In Texas, child support is calculated based on a percentage of the paying spouse’s (obligor) net income. Texas does not take into consideration the payee spouse’s (obligee) income or the income of the obligor’s spouse. The obligor’s income includes but is not limited to all of the wages and salaries earned (including tips and overtime), self-employment income, social security or disability benefits, worker’s compensation, retirement benefits, real estate income and alimony. However, social security taxes, income taxes, union dues, and cost of health care are all deducted from the obligor’s income BEFORE calculating child support. In contrast, the truck payment, 401k contribution, mortgage and other similar types of payments are NOT calculated before considering child support. The percentage of the income is calculated from the number of children between the spouses and how many other minor or disabled children the obligor has with someone else who he or she is financially supporting.
Many believe that if they are unemployed, then they do not have to pay child support. However, we have seen child support ordered based on the current minimum wage as if the obligor was employed or from past employment income if the obligor is recently unemployed.
Child support is most often paid in one of two ways:
1. the obligor can pay the child support themselves, or
2. the child support can be withheld from the obligor’s check by their employer.
If the child support is not withheld, the obligor is responsible for sending the child support each month to either the obligee or the Texas State Disbursement Unit. In most cases, child support in Texas is ordered to be paid through the disbursement unit, which is a clearinghouse that receives the payments, credits them to the child support account, and then sends them on to the receiving party. For both parties, this process creates a record that the support was paid. In addition, if the support is not paid or not paid timely, there is a record of that for subsequent enforcement proceedings.
Many times, it is ordered through the state, but if not, we feel the state processing unit is the best way for both parties to handle the payment of support. It protects the obligor as everything is recorded as paid and there is no question on the matter. It protects the obligee as they will have regular child support payments, typically, without hassle or issue on a monthly basis.
Typically, child support is to be paid by the parent that the children don’t live with primarily (this person is called the “non-custodial parent”). Child support is usually ordered until the child reaches 18 years old or graduates high school, whichever is later. If a child is disabled, child support may go longer.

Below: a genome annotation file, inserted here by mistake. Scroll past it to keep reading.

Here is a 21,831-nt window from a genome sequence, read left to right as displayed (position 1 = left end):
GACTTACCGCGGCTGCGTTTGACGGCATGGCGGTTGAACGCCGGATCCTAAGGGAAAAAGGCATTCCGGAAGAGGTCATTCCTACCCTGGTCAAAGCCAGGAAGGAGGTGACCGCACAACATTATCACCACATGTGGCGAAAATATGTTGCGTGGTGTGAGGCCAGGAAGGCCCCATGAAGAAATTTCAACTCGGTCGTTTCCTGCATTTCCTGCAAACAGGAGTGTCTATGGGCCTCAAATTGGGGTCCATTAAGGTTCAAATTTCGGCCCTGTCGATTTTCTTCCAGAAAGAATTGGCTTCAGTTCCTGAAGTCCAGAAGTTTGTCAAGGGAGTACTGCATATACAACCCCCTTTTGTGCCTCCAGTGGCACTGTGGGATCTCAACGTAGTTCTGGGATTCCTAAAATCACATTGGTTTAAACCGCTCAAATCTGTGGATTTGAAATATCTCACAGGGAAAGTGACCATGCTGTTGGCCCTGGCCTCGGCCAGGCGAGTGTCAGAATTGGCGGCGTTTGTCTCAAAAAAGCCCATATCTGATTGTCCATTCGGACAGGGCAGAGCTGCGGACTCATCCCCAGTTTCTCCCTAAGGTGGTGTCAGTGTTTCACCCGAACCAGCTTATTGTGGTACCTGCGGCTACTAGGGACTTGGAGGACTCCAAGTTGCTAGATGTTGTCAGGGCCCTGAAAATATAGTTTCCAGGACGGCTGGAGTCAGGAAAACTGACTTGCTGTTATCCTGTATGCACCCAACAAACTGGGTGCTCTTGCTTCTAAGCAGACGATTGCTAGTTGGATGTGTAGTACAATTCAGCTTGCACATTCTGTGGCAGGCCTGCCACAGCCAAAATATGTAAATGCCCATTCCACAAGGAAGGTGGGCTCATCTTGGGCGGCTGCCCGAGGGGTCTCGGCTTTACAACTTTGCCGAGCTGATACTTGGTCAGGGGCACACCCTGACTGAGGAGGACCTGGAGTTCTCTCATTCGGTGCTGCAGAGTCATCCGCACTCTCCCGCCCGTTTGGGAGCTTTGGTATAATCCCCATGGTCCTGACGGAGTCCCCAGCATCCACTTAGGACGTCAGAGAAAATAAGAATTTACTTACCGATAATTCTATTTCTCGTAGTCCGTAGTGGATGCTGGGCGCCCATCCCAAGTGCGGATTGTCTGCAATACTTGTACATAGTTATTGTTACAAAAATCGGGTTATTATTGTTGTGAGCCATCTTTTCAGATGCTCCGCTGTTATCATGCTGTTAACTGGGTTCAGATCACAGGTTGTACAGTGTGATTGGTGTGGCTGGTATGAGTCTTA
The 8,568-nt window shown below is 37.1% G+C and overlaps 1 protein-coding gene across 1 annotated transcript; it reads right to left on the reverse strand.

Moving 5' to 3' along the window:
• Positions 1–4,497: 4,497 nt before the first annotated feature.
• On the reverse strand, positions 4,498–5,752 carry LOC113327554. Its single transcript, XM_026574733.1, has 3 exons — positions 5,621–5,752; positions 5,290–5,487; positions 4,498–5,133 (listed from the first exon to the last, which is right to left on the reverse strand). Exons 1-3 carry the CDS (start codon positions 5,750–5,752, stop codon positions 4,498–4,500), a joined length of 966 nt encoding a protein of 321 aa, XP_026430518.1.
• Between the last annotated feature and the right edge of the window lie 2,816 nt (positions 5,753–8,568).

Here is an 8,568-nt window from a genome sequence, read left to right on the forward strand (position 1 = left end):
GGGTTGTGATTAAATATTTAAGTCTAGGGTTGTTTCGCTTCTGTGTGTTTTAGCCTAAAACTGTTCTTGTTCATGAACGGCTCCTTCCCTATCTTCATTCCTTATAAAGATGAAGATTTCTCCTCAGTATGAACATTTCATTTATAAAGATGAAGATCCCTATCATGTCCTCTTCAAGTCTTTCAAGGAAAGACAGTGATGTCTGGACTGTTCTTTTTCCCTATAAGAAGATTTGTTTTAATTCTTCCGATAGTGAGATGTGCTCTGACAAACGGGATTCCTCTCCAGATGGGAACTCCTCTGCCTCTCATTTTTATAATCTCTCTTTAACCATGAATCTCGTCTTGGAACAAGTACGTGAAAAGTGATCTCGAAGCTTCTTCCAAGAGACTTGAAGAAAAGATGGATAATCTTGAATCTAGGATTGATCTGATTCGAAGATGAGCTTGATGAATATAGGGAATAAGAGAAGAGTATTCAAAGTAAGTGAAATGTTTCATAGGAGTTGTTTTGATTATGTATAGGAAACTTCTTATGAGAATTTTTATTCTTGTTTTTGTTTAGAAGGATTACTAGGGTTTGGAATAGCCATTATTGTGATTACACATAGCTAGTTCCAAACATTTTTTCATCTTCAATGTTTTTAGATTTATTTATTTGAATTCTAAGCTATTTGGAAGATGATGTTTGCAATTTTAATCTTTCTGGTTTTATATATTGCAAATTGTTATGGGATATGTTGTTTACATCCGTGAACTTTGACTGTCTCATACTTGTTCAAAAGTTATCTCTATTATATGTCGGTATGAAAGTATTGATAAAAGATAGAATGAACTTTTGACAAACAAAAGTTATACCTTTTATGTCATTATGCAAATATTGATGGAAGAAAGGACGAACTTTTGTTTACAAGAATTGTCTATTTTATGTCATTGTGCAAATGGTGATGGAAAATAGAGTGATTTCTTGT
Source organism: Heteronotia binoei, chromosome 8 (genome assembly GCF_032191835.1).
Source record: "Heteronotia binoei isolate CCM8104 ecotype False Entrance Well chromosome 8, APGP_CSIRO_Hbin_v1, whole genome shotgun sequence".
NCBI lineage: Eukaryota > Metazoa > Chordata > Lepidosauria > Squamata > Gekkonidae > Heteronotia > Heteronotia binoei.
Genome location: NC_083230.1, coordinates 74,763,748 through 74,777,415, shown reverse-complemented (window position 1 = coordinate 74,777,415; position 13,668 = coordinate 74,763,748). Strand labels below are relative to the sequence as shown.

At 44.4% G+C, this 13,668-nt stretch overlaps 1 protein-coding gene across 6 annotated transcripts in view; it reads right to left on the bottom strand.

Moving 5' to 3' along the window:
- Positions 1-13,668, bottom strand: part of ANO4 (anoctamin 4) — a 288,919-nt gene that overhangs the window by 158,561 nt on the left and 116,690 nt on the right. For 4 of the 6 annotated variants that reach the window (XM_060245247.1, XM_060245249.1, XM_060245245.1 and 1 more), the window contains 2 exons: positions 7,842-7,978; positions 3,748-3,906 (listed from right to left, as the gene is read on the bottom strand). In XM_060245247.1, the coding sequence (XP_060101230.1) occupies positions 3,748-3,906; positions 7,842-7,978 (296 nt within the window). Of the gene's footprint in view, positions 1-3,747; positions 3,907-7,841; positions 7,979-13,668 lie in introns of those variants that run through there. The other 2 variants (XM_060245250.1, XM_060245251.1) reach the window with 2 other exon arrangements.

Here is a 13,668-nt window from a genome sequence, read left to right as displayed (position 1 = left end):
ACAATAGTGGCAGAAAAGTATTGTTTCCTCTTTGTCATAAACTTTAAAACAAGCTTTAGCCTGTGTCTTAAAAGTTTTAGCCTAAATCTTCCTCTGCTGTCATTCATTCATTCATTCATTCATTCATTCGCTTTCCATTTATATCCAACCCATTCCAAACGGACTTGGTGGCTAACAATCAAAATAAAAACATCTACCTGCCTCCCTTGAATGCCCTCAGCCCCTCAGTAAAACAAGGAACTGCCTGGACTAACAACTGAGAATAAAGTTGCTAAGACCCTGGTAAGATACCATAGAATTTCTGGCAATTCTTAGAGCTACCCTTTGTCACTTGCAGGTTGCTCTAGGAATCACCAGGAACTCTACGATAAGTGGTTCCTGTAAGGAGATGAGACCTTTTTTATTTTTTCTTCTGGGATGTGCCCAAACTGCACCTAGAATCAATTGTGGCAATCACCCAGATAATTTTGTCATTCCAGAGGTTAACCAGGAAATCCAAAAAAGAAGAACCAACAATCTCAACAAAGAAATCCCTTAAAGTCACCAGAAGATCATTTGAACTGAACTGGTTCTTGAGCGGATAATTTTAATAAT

There is a standard amount of child support that usually mandated to be paid. If there are no other children that the paying parent has to pay child support for, child support is in the following percentages:
• 1 child, 20% of net income
• 2 children, 25% of net income
• 3 children, 30% of net income
• 4 children, 35% of net income
• 5 children, 40 % of net income
• 6+ children, Not less than the amount for 5 children
(If other children are born or other minor children of a different relationship are present, the support payments are smaller.) This percentage applies for net resources up to the 2013-2019 child support cap of $8,550. That means that if you make more than $8,550 per month, the maximum child-support a ordered should be:
• For one child: $1,710
• For two children: $2,137.50
• For three children: $2,565
• For four children: $2,992.50
• For five children: $3,420
• For six or more children: $3,420 or more
If you make under $8,550 per month in net resources, you calculate child support payments by taking the percentage of your monthly income that corresponds to how many children you support. For instance, supporting two children with monthly net resources of $2,000 would mean monthly child support payments should be about $500.
Texas Maximum Child Support Increased September 1, 2013 and that Cap May Increase, Decrease, or Stay Same on September 1, 2019. Once child support is in place, the state of Texas considers child support modifications only when it has been at least three years since your last order and the amount of the modification would represent at least a 20 percent or $100 monthly difference from the most recent order.
Denise French, MAFF, CVA, CRPC, CDFA is a divorced focused financial advisor, not a lawyer. Denise French does not practice law and does not offer legal advice. Please consult your family law attorney for legal counsel.